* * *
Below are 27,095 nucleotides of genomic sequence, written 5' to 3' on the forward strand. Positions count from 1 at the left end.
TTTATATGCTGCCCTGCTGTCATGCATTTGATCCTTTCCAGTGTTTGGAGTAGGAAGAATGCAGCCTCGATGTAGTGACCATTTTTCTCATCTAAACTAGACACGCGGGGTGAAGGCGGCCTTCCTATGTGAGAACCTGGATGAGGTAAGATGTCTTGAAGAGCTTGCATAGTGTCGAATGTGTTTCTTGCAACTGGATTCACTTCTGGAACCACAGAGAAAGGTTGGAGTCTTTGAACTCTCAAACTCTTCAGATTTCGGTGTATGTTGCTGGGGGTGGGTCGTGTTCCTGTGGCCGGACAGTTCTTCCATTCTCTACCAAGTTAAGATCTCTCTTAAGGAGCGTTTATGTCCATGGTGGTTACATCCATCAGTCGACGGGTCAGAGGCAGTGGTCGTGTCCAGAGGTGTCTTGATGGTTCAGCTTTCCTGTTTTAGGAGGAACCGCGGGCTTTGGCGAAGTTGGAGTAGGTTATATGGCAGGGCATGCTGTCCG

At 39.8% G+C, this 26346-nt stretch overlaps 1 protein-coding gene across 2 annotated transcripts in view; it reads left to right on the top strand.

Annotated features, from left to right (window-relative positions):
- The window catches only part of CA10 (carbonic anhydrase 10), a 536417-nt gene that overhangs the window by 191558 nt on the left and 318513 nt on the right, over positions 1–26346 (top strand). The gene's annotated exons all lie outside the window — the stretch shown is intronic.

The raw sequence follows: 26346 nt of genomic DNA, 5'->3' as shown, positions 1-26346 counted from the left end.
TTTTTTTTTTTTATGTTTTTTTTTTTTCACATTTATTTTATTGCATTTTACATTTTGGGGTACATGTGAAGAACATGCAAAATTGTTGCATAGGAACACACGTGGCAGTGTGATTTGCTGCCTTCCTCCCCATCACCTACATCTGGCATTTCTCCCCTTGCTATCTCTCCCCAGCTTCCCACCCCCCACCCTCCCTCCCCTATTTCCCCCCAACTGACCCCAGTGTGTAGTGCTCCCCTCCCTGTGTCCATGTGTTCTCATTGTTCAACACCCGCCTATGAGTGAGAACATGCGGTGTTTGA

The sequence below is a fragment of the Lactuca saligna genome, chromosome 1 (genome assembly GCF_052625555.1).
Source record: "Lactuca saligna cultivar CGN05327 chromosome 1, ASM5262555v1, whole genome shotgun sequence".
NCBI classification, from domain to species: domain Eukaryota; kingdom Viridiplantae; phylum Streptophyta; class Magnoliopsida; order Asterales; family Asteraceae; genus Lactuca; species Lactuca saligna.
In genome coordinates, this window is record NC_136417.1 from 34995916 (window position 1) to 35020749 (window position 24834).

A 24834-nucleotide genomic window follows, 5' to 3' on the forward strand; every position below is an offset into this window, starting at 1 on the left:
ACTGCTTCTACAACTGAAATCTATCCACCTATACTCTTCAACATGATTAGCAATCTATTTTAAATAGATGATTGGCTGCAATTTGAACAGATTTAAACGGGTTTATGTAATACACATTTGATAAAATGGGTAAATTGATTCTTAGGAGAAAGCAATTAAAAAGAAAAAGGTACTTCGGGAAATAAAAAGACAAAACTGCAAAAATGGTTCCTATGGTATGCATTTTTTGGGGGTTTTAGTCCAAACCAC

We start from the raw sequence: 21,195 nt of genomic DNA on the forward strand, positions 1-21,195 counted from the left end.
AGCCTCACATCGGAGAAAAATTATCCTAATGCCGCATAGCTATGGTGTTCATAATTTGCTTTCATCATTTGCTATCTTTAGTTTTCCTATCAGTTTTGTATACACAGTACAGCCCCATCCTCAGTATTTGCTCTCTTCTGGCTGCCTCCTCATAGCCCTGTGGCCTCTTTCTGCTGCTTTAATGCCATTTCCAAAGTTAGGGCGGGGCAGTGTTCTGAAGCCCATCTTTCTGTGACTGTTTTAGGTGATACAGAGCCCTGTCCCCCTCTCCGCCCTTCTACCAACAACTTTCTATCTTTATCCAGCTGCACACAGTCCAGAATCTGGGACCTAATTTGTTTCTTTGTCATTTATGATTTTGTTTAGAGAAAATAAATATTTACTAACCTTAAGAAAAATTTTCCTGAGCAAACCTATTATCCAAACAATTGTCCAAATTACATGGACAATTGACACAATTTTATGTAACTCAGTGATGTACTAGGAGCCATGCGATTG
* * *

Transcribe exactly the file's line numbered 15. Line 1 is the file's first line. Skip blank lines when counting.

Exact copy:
AGCCTCACATCGGAGAAAAATTATCCTAATGCCGCATAGCTATGGTGTTCATAATTTGCTTTCATCATTTGCTATCTTTAGTTTTCCTATCAGTTTTGTATACACAGTACAGCCCCATCCTCAGTATTTGCTCTCTTCTGGCTGCCTCCTCATAGCCCTGTGGCCTCTTTCTGCTGCTTTAATGCCATTTCCAAAGTTAGGGCGGGGCAGTGTTCTGAAGCCCATCTTTCTGTGACTGTTTTAGGTGATACAGAGCCCTGTCCCCCTCTCCGCCCTTCTACCAACAACTTTCTATCTTTATCCAGCTGCACACAGTCCAGAATCTGGGACCTAATTTGTTTCTTTGTCATTTATGATTTTGTTTAGAGAAAATAAATATTTACTAACCTTAAGAAAAATTTTCCTGAGCAAACCTATTATCCAAACAATTGTCCAAATTACATGGACAATTGACACAATTTTATGTAACTCAGTGATGTACTAGGAGCCATGCGATTG